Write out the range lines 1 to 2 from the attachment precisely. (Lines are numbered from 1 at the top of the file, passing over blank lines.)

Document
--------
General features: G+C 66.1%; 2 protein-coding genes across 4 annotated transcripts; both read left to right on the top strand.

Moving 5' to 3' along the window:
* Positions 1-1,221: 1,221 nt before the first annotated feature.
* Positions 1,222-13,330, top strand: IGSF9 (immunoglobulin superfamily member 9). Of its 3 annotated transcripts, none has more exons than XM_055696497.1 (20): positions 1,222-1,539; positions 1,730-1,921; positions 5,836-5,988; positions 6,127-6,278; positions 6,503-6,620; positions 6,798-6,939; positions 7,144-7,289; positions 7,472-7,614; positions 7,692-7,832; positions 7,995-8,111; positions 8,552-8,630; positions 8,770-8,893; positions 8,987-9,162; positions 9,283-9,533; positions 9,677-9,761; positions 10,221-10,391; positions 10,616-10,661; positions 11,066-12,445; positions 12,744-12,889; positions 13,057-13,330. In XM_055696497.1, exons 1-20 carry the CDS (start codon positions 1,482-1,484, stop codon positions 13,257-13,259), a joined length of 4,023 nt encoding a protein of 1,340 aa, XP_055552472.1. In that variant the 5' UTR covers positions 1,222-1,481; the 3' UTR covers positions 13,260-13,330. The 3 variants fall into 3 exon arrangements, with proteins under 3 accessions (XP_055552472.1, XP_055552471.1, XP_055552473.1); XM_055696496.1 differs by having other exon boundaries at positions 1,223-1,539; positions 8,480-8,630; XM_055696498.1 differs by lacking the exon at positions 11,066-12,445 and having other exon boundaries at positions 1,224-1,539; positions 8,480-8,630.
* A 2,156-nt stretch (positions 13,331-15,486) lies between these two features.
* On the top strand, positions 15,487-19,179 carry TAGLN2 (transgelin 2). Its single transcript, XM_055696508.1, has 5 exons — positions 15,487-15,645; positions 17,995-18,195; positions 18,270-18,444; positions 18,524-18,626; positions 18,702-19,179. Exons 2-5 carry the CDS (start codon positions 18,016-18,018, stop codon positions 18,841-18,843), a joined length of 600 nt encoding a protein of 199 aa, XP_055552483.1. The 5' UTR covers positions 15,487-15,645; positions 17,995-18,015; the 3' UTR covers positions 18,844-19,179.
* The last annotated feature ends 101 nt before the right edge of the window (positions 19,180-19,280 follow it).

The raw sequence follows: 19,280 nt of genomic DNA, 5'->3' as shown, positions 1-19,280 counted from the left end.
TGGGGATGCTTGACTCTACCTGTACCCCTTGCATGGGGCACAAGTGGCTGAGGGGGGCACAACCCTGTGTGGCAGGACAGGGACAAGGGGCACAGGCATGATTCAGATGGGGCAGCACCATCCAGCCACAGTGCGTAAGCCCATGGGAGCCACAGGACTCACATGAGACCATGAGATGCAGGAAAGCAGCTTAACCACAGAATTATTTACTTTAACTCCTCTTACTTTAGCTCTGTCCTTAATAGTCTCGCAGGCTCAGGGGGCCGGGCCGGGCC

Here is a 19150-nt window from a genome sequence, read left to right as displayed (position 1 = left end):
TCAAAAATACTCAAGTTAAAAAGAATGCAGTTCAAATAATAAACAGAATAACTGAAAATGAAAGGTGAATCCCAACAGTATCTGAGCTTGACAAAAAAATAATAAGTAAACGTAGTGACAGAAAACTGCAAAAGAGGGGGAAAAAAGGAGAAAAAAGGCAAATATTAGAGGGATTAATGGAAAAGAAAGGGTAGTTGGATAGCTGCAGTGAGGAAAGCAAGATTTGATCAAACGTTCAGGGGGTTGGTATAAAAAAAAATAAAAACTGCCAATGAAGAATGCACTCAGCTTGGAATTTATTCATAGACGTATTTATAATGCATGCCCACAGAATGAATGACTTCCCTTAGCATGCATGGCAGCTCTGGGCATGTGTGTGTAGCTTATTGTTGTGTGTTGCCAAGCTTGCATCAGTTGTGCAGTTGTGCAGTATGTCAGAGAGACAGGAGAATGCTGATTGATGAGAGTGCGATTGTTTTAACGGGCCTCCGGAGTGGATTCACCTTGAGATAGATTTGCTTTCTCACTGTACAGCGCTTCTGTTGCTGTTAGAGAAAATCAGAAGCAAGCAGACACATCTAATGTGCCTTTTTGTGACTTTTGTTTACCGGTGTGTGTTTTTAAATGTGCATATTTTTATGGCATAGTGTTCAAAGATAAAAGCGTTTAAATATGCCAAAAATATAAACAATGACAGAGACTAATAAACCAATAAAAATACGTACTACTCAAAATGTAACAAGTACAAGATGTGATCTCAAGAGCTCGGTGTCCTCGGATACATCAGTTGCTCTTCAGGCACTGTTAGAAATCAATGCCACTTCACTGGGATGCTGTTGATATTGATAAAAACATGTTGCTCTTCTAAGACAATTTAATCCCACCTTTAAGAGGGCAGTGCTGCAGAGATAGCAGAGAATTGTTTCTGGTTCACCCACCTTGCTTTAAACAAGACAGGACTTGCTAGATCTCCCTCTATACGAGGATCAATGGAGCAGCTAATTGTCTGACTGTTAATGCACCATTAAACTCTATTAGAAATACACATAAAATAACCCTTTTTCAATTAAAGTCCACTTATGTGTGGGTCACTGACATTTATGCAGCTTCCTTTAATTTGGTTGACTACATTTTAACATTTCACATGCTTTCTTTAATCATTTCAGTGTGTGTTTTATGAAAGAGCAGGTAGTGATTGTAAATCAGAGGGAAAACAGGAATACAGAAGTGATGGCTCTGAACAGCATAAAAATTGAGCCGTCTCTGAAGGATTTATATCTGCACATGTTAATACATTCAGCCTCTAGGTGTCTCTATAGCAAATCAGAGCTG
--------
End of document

General features: G+C 66.1%; 2 protein-coding genes across 4 annotated transcripts; both read left to right on the top strand.

Moving 5' to 3' along the window: